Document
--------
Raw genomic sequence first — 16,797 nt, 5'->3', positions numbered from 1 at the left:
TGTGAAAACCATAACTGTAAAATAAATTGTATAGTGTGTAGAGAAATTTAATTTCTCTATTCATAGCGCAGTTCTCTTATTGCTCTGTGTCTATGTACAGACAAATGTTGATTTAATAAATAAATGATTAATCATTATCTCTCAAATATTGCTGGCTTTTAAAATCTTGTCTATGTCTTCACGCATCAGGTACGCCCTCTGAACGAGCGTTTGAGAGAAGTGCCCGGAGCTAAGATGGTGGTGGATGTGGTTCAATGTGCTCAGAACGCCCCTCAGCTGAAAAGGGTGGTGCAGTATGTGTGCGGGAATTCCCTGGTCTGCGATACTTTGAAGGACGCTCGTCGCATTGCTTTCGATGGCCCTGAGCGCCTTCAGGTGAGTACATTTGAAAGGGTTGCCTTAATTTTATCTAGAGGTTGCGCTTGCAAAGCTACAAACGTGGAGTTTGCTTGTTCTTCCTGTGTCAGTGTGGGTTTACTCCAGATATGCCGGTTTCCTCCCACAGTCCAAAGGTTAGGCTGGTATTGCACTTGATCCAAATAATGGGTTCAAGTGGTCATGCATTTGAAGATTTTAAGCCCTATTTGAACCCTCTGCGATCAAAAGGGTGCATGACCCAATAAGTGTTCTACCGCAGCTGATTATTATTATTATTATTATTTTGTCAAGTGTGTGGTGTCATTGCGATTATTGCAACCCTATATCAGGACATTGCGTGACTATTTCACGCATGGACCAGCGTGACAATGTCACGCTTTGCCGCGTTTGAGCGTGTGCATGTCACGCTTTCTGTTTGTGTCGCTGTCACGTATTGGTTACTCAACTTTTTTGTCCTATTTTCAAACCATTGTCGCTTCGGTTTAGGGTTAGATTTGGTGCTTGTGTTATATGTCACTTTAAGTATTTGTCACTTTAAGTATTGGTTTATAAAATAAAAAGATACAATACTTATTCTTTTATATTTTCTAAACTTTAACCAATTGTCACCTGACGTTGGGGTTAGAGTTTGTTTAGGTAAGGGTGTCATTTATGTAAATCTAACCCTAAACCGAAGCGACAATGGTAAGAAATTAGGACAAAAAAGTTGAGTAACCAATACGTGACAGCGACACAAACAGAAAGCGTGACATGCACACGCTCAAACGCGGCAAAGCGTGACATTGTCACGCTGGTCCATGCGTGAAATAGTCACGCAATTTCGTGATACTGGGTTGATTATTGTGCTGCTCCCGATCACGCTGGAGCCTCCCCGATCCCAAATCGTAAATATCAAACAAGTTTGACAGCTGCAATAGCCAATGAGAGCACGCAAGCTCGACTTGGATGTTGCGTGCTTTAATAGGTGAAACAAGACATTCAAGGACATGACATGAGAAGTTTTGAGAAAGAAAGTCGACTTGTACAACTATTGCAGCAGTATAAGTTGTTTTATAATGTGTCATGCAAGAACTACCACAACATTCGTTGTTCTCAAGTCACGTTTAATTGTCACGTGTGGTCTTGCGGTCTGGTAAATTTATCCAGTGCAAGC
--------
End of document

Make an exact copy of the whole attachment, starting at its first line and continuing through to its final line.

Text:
Raw genomic sequence first — 16,797 nt, 5'->3', positions numbered from 1 at the left:
TGTGAAAACCATAACTGTAAAATAAATTGTATAGTGTGTAGAGAAATTTAATTTCTCTATTCATAGCGCAGTTCTCTTATTGCTCTGTGTCTATGTACAGACAAATGTTGATTTAATAAATAAATGATTAATCATTATCTCTCAAATATTGCTGGCTTTTAAAATCTTGTCTATGTCTTCACGCATCAGGTACGCCCTCTGAACGAGCGTTTGAGAGAAGTGCCCGGAGCTAAGATGGTGGTGGATGTGGTTCAATGTGCTCAGAACGCCCCTCAGCTGAAAAGGGTGGTGCAGTATGTGTGCGGGAATTCCCTGGTCTGCGATACTTTGAAGGACGCTCGTCGCATTGCTTTCGATGGCCCTGAGCGCCTTCAGGTGAGTACATTTGAAAGGGTTGCCTTAATTTTATCTAGAGGTTGCGCTTGCAAAGCTACAAACGTGGAGTTTGCTTGTTCTTCCTGTGTCAGTGTGGGTTTACTCCAGATATGCCGGTTTCCTCCCACAGTCCAAAGGTTAGGCTGGTATTGCACTTGATCCAAATAATGGGTTCAAGTGGTCATGCATTTGAAGATTTTAAGCCCTATTTGAACCCTCTGCGATCAAAAGGGTGCATGACCCAATAAGTGTTCTACCGCAGCTGATTATTATTATTATTATTATTTTGTCAAGTGTGTGGTGTCATTGCGATTATTGCAACCCTATATCAGGACATTGCGTGACTATTTCACGCATGGACCAGCGTGACAATGTCACGCTTTGCCGCGTTTGAGCGTGTGCATGTCACGCTTTCTGTTTGTGTCGCTGTCACGTATTGGTTACTCAACTTTTTTGTCCTATTTTCAAACCATTGTCGCTTCGGTTTAGGGTTAGATTTGGTGCTTGTGTTATATGTCACTTTAAGTATTTGTCACTTTAAGTATTGGTTTATAAAATAAAAAGATACAATACTTATTCTTTTATATTTTCTAAACTTTAACCAATTGTCACCTGACGTTGGGGTTAGAGTTTGTTTAGGTAAGGGTGTCATTTATGTAAATCTAACCCTAAACCGAAGCGACAATGGTAAGAAATTAGGACAAAAAAGTTGAGTAACCAATACGTGACAGCGACACAAACAGAAAGCGTGACATGCACACGCTCAAACGCGGCAAAGCGTGACATTGTCACGCTGGTCCATGCGTGAAATAGTCACGCAATTTCGTGATACTGGGTTGATTATTGTGCTGCTCCCGATCACGCTGGAGCCTCCCCGATCCCAAATCGTAAATATCAAACAAGTTTGACAGCTGCAATAGCCAATGAGAGCACGCAAGCTCGACTTGGATGTTGCGTGCTTTAATAGGTGAAACAAGACATTCAAGGACATGACATGAGAAGTTTTGAGAAAGAAAGTCGACTTGTACAACTATTGCAGCAGTATAAGTTGTTTTATAATGTGTCATGCAAGAACTACCACAACATTCGTTGTTCTCAAGTCACGTTTAATTGTCACGTGTGGTCTTGCGGTCTGGTAAATTTATCCAGTGCAAGC